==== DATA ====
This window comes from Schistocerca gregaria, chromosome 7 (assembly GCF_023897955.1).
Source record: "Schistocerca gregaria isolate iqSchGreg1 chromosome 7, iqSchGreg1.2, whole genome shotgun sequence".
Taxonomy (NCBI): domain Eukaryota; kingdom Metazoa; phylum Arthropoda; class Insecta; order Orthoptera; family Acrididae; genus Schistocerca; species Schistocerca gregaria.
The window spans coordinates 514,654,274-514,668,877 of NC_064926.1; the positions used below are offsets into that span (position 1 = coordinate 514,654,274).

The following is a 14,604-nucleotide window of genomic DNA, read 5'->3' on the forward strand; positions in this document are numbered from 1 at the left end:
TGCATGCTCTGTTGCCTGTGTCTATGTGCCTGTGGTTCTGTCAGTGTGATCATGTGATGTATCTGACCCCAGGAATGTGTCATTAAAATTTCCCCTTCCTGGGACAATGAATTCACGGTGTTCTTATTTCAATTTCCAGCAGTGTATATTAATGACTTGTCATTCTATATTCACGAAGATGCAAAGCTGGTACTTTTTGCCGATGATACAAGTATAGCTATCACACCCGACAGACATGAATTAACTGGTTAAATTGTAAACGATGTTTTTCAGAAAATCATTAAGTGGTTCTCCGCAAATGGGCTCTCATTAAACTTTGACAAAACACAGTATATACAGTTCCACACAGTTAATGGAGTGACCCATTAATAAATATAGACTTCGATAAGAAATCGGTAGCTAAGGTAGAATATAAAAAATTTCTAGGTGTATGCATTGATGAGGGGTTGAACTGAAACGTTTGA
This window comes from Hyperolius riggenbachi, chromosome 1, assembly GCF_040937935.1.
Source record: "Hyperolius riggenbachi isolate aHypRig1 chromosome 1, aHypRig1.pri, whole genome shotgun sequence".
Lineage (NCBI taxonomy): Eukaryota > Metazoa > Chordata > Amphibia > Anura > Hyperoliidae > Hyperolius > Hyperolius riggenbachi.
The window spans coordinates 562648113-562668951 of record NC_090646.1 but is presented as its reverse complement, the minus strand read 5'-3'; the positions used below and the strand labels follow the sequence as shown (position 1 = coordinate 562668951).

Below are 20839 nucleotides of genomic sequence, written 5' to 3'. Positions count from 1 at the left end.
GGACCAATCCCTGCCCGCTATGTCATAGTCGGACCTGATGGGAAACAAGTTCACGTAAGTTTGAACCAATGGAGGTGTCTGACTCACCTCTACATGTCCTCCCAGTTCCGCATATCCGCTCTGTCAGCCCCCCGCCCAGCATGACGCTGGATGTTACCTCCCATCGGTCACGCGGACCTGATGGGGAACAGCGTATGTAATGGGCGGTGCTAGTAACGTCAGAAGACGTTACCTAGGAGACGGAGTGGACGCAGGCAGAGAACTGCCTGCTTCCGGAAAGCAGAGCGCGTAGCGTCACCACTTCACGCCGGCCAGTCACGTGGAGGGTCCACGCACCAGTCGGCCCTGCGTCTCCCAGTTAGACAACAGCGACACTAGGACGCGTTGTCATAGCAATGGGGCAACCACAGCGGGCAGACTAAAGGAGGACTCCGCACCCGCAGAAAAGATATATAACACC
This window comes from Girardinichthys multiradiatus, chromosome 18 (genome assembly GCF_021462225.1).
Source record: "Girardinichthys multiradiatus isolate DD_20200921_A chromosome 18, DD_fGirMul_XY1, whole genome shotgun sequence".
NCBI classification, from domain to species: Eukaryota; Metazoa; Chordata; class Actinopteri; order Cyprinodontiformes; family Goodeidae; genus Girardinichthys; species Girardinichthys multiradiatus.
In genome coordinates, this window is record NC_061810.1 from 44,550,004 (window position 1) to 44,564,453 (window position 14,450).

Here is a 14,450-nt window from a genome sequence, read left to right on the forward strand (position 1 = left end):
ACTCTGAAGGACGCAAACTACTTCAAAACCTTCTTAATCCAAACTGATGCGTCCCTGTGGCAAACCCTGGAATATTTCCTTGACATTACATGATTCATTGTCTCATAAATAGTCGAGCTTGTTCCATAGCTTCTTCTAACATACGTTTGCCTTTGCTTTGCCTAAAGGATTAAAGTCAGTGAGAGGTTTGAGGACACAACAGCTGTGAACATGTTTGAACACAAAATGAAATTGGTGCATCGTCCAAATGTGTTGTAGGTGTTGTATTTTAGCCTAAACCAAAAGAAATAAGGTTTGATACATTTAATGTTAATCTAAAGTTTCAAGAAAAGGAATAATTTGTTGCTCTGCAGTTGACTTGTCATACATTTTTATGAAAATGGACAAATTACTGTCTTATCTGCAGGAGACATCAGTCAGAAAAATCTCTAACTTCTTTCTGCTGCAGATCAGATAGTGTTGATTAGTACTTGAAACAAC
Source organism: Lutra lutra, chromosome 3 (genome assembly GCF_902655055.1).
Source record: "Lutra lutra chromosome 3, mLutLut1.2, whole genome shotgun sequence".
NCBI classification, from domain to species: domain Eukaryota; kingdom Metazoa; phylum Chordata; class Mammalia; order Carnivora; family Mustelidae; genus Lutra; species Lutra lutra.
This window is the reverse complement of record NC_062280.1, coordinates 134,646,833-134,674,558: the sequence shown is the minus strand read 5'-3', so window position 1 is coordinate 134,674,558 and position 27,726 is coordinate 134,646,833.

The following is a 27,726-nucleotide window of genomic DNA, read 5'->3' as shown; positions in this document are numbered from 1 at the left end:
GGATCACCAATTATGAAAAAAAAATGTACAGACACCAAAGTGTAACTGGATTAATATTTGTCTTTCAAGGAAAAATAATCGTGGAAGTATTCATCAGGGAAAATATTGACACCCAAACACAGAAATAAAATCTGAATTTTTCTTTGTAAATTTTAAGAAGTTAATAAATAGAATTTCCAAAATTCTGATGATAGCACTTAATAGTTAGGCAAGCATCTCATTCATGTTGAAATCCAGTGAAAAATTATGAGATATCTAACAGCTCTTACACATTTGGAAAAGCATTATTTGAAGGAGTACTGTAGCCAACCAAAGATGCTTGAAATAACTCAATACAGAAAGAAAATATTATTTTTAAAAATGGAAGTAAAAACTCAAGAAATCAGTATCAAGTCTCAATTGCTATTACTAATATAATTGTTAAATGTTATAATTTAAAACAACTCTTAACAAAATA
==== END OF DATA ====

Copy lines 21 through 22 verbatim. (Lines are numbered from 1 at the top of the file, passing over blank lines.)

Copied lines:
NCBI classification, from domain to species: domain Eukaryota; kingdom Metazoa; phylum Chordata; class Mammalia; order Carnivora; family Mustelidae; genus Lutra; species Lutra lutra.
This window is the reverse complement of record NC_062280.1, coordinates 134,646,833-134,674,558: the sequence shown is the minus strand read 5'-3', so window position 1 is coordinate 134,674,558 and position 27,726 is coordinate 134,646,833.